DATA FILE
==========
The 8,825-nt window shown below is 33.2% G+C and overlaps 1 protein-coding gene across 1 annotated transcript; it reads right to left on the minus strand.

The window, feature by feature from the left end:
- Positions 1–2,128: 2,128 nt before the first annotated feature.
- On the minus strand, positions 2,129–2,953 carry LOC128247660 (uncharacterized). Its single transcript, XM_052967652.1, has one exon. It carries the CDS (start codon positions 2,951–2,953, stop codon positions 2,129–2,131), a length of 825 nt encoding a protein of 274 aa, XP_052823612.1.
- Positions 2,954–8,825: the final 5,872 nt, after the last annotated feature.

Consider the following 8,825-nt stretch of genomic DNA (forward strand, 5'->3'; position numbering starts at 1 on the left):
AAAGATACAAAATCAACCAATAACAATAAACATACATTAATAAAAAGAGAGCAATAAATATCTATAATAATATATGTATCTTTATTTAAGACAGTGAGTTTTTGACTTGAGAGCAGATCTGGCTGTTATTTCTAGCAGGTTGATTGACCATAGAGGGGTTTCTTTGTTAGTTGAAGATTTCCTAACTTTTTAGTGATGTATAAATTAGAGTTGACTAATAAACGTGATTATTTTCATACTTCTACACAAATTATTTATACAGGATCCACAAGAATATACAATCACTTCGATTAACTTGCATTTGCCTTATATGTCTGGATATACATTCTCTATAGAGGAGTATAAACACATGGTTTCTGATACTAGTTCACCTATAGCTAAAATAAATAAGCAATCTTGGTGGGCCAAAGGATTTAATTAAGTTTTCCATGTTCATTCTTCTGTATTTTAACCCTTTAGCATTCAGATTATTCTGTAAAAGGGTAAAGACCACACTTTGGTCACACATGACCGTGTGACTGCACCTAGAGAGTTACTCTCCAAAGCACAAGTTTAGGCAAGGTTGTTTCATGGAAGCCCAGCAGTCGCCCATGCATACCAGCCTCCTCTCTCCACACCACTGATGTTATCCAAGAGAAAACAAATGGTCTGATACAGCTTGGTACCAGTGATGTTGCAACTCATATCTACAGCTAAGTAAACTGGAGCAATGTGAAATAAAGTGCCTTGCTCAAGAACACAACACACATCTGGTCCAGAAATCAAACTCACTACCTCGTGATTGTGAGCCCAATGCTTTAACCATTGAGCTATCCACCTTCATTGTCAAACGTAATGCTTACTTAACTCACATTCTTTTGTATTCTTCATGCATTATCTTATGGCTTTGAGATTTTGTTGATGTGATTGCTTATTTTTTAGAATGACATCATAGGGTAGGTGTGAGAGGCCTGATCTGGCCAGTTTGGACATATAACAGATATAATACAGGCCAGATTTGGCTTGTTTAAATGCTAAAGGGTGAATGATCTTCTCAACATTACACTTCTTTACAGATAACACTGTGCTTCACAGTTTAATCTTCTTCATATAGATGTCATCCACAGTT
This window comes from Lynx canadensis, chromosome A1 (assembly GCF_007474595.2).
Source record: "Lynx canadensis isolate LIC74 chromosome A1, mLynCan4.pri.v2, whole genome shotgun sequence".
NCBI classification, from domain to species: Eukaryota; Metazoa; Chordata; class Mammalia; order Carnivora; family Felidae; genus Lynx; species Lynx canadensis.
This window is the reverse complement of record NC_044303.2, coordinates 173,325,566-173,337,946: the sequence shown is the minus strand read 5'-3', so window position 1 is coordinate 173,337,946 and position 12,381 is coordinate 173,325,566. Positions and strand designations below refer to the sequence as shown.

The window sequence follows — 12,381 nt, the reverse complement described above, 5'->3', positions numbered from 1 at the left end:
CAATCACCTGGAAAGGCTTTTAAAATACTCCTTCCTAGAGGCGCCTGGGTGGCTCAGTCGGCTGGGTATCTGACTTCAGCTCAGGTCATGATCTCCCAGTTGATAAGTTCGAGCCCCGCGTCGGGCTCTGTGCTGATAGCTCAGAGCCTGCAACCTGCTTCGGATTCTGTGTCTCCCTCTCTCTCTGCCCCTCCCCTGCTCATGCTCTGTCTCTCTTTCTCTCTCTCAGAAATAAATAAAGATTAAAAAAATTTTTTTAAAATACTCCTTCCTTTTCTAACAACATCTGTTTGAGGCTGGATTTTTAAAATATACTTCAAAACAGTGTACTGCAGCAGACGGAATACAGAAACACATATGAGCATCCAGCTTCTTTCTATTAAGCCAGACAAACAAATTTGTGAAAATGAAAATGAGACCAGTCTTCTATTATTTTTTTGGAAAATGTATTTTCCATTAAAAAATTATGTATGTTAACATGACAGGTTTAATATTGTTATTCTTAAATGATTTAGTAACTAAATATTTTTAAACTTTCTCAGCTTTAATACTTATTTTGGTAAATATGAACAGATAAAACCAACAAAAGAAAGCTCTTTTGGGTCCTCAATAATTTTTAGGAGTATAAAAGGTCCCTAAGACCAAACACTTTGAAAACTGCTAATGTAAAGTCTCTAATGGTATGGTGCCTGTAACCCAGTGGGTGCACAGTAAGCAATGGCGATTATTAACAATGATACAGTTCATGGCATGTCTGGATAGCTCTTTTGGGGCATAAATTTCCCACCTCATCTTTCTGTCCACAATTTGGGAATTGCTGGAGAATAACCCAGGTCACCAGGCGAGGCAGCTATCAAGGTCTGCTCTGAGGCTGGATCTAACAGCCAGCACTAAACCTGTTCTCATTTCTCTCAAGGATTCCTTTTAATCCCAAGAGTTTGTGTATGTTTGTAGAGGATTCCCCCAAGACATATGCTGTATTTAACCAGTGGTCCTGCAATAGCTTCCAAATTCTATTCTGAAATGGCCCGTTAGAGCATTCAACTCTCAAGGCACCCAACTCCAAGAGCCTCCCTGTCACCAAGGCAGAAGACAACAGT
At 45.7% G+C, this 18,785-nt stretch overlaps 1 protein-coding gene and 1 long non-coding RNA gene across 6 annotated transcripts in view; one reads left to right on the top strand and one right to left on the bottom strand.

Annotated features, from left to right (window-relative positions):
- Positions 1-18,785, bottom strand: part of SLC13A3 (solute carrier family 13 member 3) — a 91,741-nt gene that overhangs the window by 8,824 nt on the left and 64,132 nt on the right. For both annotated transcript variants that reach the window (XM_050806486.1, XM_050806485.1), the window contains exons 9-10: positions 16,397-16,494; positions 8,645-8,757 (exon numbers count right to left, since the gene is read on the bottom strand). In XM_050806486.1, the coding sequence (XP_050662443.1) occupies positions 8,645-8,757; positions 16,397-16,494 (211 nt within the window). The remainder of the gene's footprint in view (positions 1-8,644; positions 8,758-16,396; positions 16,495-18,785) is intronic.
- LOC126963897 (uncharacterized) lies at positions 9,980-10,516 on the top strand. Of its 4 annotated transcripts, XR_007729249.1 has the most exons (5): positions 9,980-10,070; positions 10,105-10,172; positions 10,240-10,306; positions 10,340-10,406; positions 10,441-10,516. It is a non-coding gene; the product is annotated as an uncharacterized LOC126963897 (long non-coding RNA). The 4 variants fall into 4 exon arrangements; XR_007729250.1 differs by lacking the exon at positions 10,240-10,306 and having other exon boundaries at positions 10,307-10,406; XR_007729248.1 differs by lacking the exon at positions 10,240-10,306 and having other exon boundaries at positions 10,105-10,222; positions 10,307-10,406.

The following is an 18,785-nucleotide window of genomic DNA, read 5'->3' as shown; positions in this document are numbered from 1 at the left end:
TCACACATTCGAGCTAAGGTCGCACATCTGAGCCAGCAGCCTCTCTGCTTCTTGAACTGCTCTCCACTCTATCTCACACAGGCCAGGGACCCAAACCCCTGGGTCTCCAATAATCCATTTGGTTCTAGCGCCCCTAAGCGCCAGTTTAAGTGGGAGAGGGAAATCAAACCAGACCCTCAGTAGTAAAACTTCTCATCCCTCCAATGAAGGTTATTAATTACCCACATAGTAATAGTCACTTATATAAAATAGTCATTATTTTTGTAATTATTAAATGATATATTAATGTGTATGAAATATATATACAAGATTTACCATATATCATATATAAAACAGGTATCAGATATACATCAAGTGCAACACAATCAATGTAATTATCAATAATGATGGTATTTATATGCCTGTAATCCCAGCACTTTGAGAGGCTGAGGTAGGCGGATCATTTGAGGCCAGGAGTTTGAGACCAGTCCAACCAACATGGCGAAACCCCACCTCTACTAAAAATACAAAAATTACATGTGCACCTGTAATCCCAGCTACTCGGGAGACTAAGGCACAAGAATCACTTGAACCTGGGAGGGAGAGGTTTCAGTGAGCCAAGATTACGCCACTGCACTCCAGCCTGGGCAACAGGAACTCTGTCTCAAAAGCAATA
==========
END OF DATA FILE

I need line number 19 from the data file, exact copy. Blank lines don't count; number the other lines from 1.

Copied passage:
TCACACATTCGAGCTAAGGTCGCACATCTGAGCCAGCAGCCTCTCTGCTTCTTGAACTGCTCTCCACTCTATCTCACACAGGCCAGGGACCCAAACCCCTGGGTCTCCAATAATCCATTTGGTTCTAGCGCCCCTAAGCGCCAGTTTAAGTGGGAGAGGGAAATCAAACCAGACCCTCAGTAGTAAAACTTCTCATCCCTCCAATGAAGGTTATTAATTACCCACATAGTAATAGTCACTTATATAAAATAGTCATTATTTTTGTAATTATTAAATGATATATTAATGTGTATGAAATATATATACAAGATTTACCATATATCATATATAAAACAGGTATCAGATATACATCAAGTGCAACACAATCAATGTAATTATCAATAATGATGGTATTTATATGCCTGTAATCCCAGCACTTTGAGAGGCTGAGGTAGGCGGATCATTTGAGGCCAGGAGTTTGAGACCAGTCCAACCAACATGGCGAAACCCCACCTCTACTAAAAATACAAAAATTACATGTGCACCTGTAATCCCAGCTACTCGGGAGACTAAGGCACAAGAATCACTTGAACCTGGGAGGGAGAGGTTTCAGTGAGCCAAGATTACGCCACTGCACTCCAGCCTGGGCAACAGGAACTCTGTCTCAAAAGCAATA